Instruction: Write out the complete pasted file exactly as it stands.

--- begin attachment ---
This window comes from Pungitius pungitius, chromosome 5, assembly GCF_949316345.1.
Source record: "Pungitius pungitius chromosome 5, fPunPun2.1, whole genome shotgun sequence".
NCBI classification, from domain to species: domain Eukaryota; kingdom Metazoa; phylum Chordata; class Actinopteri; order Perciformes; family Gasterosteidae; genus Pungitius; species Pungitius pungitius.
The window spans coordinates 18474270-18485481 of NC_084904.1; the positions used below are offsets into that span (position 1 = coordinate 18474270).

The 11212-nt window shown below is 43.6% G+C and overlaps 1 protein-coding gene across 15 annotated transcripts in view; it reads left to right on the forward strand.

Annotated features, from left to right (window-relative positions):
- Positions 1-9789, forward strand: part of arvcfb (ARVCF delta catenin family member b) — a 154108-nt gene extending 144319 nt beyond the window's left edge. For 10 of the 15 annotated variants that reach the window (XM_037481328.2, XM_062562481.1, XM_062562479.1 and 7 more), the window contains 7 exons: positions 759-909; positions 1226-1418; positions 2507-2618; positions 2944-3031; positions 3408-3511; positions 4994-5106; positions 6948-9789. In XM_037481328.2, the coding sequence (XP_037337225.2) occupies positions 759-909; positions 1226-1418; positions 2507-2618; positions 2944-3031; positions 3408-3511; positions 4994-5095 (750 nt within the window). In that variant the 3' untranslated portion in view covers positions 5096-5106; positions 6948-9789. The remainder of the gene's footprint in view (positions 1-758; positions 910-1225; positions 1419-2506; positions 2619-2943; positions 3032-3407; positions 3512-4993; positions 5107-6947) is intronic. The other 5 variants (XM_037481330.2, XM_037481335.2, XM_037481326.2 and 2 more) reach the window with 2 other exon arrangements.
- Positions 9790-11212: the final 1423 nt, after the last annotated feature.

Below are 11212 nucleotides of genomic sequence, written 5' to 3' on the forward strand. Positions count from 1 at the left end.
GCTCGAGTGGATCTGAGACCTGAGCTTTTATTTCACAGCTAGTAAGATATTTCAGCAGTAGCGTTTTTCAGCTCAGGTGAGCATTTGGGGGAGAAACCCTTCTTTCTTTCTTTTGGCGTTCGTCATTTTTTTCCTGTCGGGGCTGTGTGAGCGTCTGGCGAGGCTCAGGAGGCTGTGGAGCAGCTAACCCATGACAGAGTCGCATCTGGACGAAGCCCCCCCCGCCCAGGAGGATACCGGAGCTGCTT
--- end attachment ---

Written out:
This window comes from Pungitius pungitius, chromosome 5, assembly GCF_949316345.1.
Source record: "Pungitius pungitius chromosome 5, fPunPun2.1, whole genome shotgun sequence".
NCBI classification, from domain to species: domain Eukaryota; kingdom Metazoa; phylum Chordata; class Actinopteri; order Perciformes; family Gasterosteidae; genus Pungitius; species Pungitius pungitius.
The window spans coordinates 18474270-18485481 of NC_084904.1; the positions used below are offsets into that span (position 1 = coordinate 18474270).

The 11212-nt window shown below is 43.6% G+C and overlaps 1 protein-coding gene across 15 annotated transcripts in view; it reads left to right on the forward strand.

Annotated features, from left to right (window-relative positions):
- Positions 1-9789, forward strand: part of arvcfb (ARVCF delta catenin family member b) — a 154108-nt gene extending 144319 nt beyond the window's left edge. For 10 of the 15 annotated variants that reach the window (XM_037481328.2, XM_062562481.1, XM_062562479.1 and 7 more), the window contains 7 exons: positions 759-909; positions 1226-1418; positions 2507-2618; positions 2944-3031; positions 3408-3511; positions 4994-5106; positions 6948-9789. In XM_037481328.2, the coding sequence (XP_037337225.2) occupies positions 759-909; positions 1226-1418; positions 2507-2618; positions 2944-3031; positions 3408-3511; positions 4994-5095 (750 nt within the window). In that variant the 3' untranslated portion in view covers positions 5096-5106; positions 6948-9789. The remainder of the gene's footprint in view (positions 1-758; positions 910-1225; positions 1419-2506; positions 2619-2943; positions 3032-3407; positions 3512-4993; positions 5107-6947) is intronic. The other 5 variants (XM_037481330.2, XM_037481335.2, XM_037481326.2 and 2 more) reach the window with 2 other exon arrangements.
- Positions 9790-11212: the final 1423 nt, after the last annotated feature.

Below are 11212 nucleotides of genomic sequence, written 5' to 3' on the forward strand. Positions count from 1 at the left end.
GCTCGAGTGGATCTGAGACCTGAGCTTTTATTTCACAGCTAGTAAGATATTTCAGCAGTAGCGTTTTTCAGCTCAGGTGAGCATTTGGGGGAGAAACCCTTCTTTCTTTCTTTTGGCGTTCGTCATTTTTTTCCTGTCGGGGCTGTGTGAGCGTCTGGCGAGGCTCAGGAGGCTGTGGAGCAGCTAACCCATGACAGAGTCGCATCTGGACGAAGCCCCCCCCGCCCAGGAGGATACCGGAGCTGCTT